United Airlines Holdings Inc
The new timeline strongly suggests that none of the 737 MAX jets will be flying for a second US summer, an issue that hit US MAX operators' profits during last year's peak travel season. The delays could also mean more potential compensation from Boeing Co
Boeing's 737 MAX was grounded worldwide last March after two crashes in Indonesia and Ethiopia that killed 346 people within five months.
The U.S. planemaker has spent months updating software believed to have played a role in both crashes, but fresh issues have surfaced, complicating regulators' efforts to re-approve the plane.
A certification flight as early as this month, after repeated delays, could now take even longer as Boeing tries to resolve the new problems, the sources said.
US airlines that operate the 737 MAX were planning to put the planes back in the air in early June if regulators had approved the plane in the first quarter, but that now looks increasingly unlikely.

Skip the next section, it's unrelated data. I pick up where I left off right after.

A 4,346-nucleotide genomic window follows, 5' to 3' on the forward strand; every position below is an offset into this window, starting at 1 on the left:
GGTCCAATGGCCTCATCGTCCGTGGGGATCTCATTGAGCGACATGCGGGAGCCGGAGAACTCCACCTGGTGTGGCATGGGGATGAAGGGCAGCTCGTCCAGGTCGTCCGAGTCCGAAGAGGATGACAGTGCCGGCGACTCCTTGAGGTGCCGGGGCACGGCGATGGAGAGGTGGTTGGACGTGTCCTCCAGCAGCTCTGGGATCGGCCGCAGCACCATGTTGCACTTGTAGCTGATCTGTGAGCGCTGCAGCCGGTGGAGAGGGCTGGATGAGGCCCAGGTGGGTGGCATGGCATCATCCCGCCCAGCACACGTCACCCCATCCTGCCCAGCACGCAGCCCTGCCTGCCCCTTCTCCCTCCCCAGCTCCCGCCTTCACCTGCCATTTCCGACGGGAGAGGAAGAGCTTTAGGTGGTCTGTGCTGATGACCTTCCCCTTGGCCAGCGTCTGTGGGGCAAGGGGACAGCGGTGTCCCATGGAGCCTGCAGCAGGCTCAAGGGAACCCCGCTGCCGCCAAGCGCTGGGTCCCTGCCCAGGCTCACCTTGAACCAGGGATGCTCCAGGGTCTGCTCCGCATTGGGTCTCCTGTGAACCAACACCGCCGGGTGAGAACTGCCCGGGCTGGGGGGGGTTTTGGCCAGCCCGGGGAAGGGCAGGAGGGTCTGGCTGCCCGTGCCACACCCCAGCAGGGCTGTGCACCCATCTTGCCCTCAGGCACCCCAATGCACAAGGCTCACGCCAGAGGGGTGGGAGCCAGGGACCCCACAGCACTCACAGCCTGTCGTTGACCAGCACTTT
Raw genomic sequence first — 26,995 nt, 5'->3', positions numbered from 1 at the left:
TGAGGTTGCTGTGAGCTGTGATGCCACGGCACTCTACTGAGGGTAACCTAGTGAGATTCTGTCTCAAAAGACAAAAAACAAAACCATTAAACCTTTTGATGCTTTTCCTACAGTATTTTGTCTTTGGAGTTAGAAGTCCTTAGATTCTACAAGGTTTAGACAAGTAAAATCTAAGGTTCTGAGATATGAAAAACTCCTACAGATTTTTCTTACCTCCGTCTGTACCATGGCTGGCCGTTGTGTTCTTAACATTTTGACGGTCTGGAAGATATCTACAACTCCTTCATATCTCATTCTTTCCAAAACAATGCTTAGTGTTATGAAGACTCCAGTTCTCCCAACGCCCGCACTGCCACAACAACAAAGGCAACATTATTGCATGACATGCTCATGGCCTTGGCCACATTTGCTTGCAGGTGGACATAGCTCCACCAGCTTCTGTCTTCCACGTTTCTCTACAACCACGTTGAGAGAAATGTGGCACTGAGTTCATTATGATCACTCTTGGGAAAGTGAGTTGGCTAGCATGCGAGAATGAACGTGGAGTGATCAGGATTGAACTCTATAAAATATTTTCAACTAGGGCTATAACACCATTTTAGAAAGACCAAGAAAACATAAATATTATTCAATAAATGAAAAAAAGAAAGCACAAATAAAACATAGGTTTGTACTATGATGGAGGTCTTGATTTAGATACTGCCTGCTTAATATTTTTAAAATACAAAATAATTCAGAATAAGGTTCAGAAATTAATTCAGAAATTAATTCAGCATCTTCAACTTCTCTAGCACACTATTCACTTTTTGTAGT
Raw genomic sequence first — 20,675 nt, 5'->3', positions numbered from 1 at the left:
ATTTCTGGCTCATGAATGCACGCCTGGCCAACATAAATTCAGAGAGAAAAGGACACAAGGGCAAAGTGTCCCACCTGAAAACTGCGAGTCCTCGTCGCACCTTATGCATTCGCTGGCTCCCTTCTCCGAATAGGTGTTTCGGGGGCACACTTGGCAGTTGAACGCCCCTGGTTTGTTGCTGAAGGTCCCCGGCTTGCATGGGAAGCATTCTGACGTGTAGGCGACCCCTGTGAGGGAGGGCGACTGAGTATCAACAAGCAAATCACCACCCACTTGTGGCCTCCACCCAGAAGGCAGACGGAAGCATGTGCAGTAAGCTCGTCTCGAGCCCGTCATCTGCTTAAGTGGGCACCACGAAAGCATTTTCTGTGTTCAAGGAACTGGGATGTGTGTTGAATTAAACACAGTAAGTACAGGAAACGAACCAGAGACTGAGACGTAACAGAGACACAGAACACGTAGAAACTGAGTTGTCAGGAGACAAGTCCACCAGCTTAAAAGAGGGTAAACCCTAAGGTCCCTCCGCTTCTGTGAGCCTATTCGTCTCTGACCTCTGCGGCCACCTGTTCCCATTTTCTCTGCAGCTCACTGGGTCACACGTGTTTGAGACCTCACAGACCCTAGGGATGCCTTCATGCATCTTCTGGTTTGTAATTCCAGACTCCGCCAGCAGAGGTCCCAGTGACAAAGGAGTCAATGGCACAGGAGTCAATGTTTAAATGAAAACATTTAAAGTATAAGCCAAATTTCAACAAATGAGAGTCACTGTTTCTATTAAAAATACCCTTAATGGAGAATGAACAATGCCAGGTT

Southwest Airlines Co
United is now scheduling flights for after Sept. 4.
One key issue yet to be resolved is whether Boeing must separate two wiring bundles that may be too close together, which could lead to a short circuit and crash if pilots do not respond appropriately. Boeing said Friday it is still in discussions with the Federal Aviation Administration about the issue.
Meanwhile, carriers like Delta Air Lines
Boeing spent $1.4 billion on compensation for 737 MAX customers last year and Chief Financial Officer Greg Smith said this week the company expects "a good portion" of additional settlements to take place this year.